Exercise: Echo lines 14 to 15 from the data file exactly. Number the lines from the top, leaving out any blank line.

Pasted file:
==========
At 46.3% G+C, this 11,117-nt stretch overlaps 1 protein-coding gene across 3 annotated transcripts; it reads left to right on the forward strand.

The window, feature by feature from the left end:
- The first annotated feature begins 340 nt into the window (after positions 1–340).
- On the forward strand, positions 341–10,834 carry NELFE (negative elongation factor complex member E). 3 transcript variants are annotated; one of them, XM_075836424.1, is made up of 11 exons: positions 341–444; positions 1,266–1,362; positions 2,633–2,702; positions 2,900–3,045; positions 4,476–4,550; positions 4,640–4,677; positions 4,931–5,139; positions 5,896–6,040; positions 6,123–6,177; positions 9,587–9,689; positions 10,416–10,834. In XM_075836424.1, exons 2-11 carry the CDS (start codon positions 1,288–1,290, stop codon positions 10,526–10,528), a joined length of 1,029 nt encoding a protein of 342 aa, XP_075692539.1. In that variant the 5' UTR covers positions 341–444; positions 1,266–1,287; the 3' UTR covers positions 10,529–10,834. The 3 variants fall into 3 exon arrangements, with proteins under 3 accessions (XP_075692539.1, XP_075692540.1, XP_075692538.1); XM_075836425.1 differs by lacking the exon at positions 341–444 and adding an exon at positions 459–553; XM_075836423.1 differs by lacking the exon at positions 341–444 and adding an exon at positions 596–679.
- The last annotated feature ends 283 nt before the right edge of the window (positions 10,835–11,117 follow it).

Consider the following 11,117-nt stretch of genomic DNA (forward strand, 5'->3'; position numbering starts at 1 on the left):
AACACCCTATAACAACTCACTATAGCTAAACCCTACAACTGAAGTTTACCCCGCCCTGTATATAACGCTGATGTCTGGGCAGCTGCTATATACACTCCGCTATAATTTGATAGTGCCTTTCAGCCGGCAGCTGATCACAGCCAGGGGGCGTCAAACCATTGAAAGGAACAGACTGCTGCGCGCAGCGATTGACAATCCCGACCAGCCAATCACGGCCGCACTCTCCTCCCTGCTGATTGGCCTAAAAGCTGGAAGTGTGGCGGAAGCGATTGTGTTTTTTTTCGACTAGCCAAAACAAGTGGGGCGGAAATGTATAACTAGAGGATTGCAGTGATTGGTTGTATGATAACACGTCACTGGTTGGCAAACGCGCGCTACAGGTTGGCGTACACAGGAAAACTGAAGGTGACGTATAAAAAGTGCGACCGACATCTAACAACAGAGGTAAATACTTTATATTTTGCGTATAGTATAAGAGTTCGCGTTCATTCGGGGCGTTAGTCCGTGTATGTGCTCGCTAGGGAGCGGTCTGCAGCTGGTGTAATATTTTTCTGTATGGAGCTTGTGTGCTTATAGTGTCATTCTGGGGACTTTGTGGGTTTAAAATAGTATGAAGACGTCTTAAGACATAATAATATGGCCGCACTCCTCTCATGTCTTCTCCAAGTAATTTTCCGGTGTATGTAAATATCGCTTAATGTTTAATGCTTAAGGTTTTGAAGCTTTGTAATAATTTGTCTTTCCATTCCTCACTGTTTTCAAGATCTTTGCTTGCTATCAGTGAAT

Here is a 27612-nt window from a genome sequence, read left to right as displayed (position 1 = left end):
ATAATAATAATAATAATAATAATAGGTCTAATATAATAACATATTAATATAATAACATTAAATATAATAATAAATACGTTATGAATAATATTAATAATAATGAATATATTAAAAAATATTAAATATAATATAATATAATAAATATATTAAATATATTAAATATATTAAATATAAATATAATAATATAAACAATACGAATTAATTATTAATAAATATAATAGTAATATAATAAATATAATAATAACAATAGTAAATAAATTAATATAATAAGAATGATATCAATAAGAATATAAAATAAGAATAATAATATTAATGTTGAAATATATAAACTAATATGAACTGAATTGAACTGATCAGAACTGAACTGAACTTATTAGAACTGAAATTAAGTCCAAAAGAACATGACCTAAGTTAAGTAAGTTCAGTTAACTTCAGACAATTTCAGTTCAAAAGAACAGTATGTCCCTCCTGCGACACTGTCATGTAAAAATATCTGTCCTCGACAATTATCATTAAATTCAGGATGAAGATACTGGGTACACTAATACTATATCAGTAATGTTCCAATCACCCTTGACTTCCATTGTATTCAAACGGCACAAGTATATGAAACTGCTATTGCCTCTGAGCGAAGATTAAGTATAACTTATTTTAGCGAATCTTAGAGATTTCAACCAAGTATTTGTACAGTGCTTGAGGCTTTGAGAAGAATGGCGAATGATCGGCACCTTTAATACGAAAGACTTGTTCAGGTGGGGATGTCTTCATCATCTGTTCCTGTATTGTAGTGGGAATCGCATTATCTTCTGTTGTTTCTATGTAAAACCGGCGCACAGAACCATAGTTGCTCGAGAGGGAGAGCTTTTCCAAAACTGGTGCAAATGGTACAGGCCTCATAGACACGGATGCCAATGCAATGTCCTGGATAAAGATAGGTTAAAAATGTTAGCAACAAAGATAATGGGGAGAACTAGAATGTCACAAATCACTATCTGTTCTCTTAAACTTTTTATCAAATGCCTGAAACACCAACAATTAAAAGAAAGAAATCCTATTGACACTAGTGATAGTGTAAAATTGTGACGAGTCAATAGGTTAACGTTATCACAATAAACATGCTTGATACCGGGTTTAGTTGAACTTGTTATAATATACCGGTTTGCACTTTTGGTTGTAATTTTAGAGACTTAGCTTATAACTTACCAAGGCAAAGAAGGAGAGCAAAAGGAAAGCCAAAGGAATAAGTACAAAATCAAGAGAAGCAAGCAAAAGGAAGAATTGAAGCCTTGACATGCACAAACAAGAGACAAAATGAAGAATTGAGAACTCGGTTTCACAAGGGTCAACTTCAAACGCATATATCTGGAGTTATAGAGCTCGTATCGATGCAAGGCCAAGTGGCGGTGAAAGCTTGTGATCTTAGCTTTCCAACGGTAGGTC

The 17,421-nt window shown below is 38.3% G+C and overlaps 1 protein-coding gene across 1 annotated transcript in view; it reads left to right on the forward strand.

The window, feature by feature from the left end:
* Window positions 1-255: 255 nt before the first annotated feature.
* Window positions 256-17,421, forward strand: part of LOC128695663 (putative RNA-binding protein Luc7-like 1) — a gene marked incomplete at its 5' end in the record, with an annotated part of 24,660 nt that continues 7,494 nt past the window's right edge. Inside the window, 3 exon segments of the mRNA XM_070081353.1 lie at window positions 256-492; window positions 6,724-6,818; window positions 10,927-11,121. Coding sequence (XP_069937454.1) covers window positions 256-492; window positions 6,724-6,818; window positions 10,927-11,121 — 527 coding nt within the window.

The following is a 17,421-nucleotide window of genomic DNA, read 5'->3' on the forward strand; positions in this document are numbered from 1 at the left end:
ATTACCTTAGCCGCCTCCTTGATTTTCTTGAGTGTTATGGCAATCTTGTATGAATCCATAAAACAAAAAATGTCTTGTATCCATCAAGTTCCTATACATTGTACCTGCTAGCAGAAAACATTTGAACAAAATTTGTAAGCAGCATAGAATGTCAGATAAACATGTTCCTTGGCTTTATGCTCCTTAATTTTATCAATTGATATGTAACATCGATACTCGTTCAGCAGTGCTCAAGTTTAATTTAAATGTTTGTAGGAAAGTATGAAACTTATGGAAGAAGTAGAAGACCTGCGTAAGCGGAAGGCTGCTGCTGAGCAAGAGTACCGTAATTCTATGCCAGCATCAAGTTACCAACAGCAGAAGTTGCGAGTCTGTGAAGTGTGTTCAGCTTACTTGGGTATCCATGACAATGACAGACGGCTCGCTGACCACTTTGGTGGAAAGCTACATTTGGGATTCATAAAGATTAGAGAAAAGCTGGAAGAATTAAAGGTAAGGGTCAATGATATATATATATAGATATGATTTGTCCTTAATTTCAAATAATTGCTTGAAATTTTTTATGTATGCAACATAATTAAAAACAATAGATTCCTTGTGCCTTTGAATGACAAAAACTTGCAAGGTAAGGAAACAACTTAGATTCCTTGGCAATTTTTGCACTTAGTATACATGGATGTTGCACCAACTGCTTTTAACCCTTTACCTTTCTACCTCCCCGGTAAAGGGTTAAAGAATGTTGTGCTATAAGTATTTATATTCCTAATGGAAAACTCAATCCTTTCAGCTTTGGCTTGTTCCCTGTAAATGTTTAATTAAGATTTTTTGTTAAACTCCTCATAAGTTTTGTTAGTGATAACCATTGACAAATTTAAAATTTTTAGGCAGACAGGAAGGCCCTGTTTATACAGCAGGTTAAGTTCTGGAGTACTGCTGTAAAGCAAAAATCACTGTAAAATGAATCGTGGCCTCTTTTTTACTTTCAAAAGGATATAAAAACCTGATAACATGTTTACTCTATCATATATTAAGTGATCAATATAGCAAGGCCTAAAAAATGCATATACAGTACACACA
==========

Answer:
The following is a 17,421-nucleotide window of genomic DNA, read 5'->3' on the forward strand; positions in this document are numbered from 1 at the left end:
ATTACCTTAGCCGCCTCCTTGATTTTCTTGAGTGTTATGGCAATCTTGTATGAATCCATAAAACAAAAAATGTCTTGTATCCATCAAGTTCCTATACATTGTACCTGCTAGCAGAAAACATTTGAACAAAATTTGTAAGCAGCATAGAATGTCAGATAAACATGTTCCTTGGCTTTATGCTCCTTAATTTTATCAATTGATATGTAACATCGATACTCGTTCAGCAGTGCTCAAGTTTAATTTAAATGTTTGTAGGAAAGTATGAAACTTATGGAAGAAGTAGAAGACCTGCGTAAGCGGAAGGCTGCTGCTGAGCAAGAGTACCGTAATTCTATGCCAGCATCAAGTTACCAACAGCAGAAGTTGCGAGTCTGTGAAGTGTGTTCAGCTTACTTGGGTATCCATGACAATGACAGACGGCTCGCTGACCACTTTGGTGGAAAGCTACATTTGGGATTCATAAAGATTAGAGAAAAGCTGGAAGAATTAAAGGTAAGGGTCAATGATATATATATATAGATATGATTTGTCCTTAATTTCAAATAATTGCTTGAAATTTTTTATGTATGCAACATAATTAAAAACAATAGATTCCTTGTGCCTTTGAATGACAAAAACTTGCAAGGTAAGGAAACAACTTAGATTCCTTGGCAATTTTTGCACTTAGTATACATGGATGTTGCACCAACTGCTTTTAACCCTTTACCTTTCTACCTCCCCGGTAAAGGGTTAAAGAATGTTGTGCTATAAGTATTTATATTCCTAATGGAAAACTCAATCCTTTCAGCTTTGGCTTGTTCCCTGTAAATGTTTAATTAAGATTTTTTGTTAAACTCCTCATAAGTTTTGTTAGTGATAACCATTGACAAATTTAAAATTTTTAGGCAGACAGGAAGGCCCTGTTTATACAGCAGGTTAAGTTCTGGAGTACTGCTGTAAAGCAAAAATCACTGTAAAATGAATCGTGGCCTCTTTTTTACTTTCAAAAGGATATAAAAACCTGATAACATGTTTACTCTATCATATATTAAGTGATCAATATAGCAAGGCCTAAAAAATGCATATACAGTACACACA